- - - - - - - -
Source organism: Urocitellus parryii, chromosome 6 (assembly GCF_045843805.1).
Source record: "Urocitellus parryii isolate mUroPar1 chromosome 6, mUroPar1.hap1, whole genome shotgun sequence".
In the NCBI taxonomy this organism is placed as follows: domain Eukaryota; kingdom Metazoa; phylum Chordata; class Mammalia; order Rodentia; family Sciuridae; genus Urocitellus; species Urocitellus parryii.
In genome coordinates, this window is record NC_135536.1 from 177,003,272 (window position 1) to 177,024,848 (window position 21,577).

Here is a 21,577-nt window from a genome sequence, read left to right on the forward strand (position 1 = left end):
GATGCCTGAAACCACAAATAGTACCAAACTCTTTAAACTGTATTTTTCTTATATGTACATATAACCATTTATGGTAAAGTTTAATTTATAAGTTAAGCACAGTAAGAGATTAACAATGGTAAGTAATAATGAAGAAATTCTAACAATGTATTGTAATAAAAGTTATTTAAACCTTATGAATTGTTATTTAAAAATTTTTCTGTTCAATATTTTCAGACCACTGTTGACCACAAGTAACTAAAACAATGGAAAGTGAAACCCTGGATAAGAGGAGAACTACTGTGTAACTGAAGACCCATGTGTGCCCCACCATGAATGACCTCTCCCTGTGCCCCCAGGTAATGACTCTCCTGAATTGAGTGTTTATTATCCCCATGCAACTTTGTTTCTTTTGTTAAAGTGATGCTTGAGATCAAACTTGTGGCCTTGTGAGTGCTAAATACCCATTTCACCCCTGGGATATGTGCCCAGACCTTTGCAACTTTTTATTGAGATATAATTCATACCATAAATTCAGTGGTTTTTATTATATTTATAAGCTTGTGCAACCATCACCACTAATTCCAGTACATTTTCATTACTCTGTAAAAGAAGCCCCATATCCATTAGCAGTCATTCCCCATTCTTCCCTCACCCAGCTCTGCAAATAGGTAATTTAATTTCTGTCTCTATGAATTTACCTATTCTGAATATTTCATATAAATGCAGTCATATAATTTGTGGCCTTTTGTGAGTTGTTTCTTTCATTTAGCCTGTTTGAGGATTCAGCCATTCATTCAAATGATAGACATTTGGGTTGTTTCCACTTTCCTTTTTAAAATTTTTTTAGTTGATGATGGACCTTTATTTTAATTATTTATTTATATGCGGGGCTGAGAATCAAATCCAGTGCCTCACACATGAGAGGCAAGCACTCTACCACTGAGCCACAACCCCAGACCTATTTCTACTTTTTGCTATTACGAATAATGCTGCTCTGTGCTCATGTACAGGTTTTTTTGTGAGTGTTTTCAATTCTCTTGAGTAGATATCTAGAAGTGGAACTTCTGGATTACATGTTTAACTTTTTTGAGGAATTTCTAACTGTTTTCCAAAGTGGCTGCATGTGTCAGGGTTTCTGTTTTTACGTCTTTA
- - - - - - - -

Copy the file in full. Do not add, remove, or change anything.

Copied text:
Source organism: Urocitellus parryii, chromosome 6 (assembly GCF_045843805.1).
Source record: "Urocitellus parryii isolate mUroPar1 chromosome 6, mUroPar1.hap1, whole genome shotgun sequence".
In the NCBI taxonomy this organism is placed as follows: domain Eukaryota; kingdom Metazoa; phylum Chordata; class Mammalia; order Rodentia; family Sciuridae; genus Urocitellus; species Urocitellus parryii.
In genome coordinates, this window is record NC_135536.1 from 177,003,272 (window position 1) to 177,024,848 (window position 21,577).

Here is a 21,577-nt window from a genome sequence, read left to right on the forward strand (position 1 = left end):
GATGCCTGAAACCACAAATAGTACCAAACTCTTTAAACTGTATTTTTCTTATATGTACATATAACCATTTATGGTAAAGTTTAATTTATAAGTTAAGCACAGTAAGAGATTAACAATGGTAAGTAATAATGAAGAAATTCTAACAATGTATTGTAATAAAAGTTATTTAAACCTTATGAATTGTTATTTAAAAATTTTTCTGTTCAATATTTTCAGACCACTGTTGACCACAAGTAACTAAAACAATGGAAAGTGAAACCCTGGATAAGAGGAGAACTACTGTGTAACTGAAGACCCATGTGTGCCCCACCATGAATGACCTCTCCCTGTGCCCCCAGGTAATGACTCTCCTGAATTGAGTGTTTATTATCCCCATGCAACTTTGTTTCTTTTGTTAAAGTGATGCTTGAGATCAAACTTGTGGCCTTGTGAGTGCTAAATACCCATTTCACCCCTGGGATATGTGCCCAGACCTTTGCAACTTTTTATTGAGATATAATTCATACCATAAATTCAGTGGTTTTTATTATATTTATAAGCTTGTGCAACCATCACCACTAATTCCAGTACATTTTCATTACTCTGTAAAAGAAGCCCCATATCCATTAGCAGTCATTCCCCATTCTTCCCTCACCCAGCTCTGCAAATAGGTAATTTAATTTCTGTCTCTATGAATTTACCTATTCTGAATATTTCATATAAATGCAGTCATATAATTTGTGGCCTTTTGTGAGTTGTTTCTTTCATTTAGCCTGTTTGAGGATTCAGCCATTCATTCAAATGATAGACATTTGGGTTGTTTCCACTTTCCTTTTTAAAATTTTTTTAGTTGATGATGGACCTTTATTTTAATTATTTATTTATATGCGGGGCTGAGAATCAAATCCAGTGCCTCACACATGAGAGGCAAGCACTCTACCACTGAGCCACAACCCCAGACCTATTTCTACTTTTTGCTATTACGAATAATGCTGCTCTGTGCTCATGTACAGGTTTTTTTGTGAGTGTTTTCAATTCTCTTGAGTAGATATCTAGAAGTGGAACTTCTGGATTACATGTTTAACTTTTTTGAGGAATTTCTAACTGTTTTCCAAAGTGGCTGCATGTGTCAGGGTTTCTGTTTTTACGTCTTTA